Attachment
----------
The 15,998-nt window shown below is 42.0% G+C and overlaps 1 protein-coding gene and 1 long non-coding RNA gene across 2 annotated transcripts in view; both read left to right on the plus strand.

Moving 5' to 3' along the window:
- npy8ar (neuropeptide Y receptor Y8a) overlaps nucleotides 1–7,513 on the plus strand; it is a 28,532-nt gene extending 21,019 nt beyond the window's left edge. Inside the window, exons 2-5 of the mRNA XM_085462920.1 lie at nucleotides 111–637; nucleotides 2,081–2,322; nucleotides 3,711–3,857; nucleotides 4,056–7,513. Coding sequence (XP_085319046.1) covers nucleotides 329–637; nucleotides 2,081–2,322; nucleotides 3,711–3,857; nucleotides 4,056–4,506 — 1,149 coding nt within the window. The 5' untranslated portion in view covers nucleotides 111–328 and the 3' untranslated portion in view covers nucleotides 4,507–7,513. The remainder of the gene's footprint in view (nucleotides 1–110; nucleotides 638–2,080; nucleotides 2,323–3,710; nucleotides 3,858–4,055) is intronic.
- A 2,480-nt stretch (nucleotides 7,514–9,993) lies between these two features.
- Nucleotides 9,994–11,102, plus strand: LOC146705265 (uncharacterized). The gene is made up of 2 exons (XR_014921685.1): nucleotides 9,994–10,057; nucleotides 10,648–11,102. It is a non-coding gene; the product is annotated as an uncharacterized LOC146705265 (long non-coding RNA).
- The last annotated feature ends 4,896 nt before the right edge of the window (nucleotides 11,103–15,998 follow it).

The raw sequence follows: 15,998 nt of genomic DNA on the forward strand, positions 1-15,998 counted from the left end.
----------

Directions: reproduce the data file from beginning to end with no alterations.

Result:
The 15,998-nt window shown below is 42.0% G+C and overlaps 1 protein-coding gene and 1 long non-coding RNA gene across 2 annotated transcripts in view; both read left to right on the plus strand.

Moving 5' to 3' along the window:
- npy8ar (neuropeptide Y receptor Y8a) overlaps nucleotides 1–7,513 on the plus strand; it is a 28,532-nt gene extending 21,019 nt beyond the window's left edge. Inside the window, exons 2-5 of the mRNA XM_085462920.1 lie at nucleotides 111–637; nucleotides 2,081–2,322; nucleotides 3,711–3,857; nucleotides 4,056–7,513. Coding sequence (XP_085319046.1) covers nucleotides 329–637; nucleotides 2,081–2,322; nucleotides 3,711–3,857; nucleotides 4,056–4,506 — 1,149 coding nt within the window. The 5' untranslated portion in view covers nucleotides 111–328 and the 3' untranslated portion in view covers nucleotides 4,507–7,513. The remainder of the gene's footprint in view (nucleotides 1–110; nucleotides 638–2,080; nucleotides 2,323–3,710; nucleotides 3,858–4,055) is intronic.
- A 2,480-nt stretch (nucleotides 7,514–9,993) lies between these two features.
- Nucleotides 9,994–11,102, plus strand: LOC146705265 (uncharacterized). The gene is made up of 2 exons (XR_014921685.1): nucleotides 9,994–10,057; nucleotides 10,648–11,102. It is a non-coding gene; the product is annotated as an uncharacterized LOC146705265 (long non-coding RNA).
- The last annotated feature ends 4,896 nt before the right edge of the window (nucleotides 11,103–15,998 follow it).

The raw sequence follows: 15,998 nt of genomic DNA on the forward strand, positions 1-15,998 counted from the left end.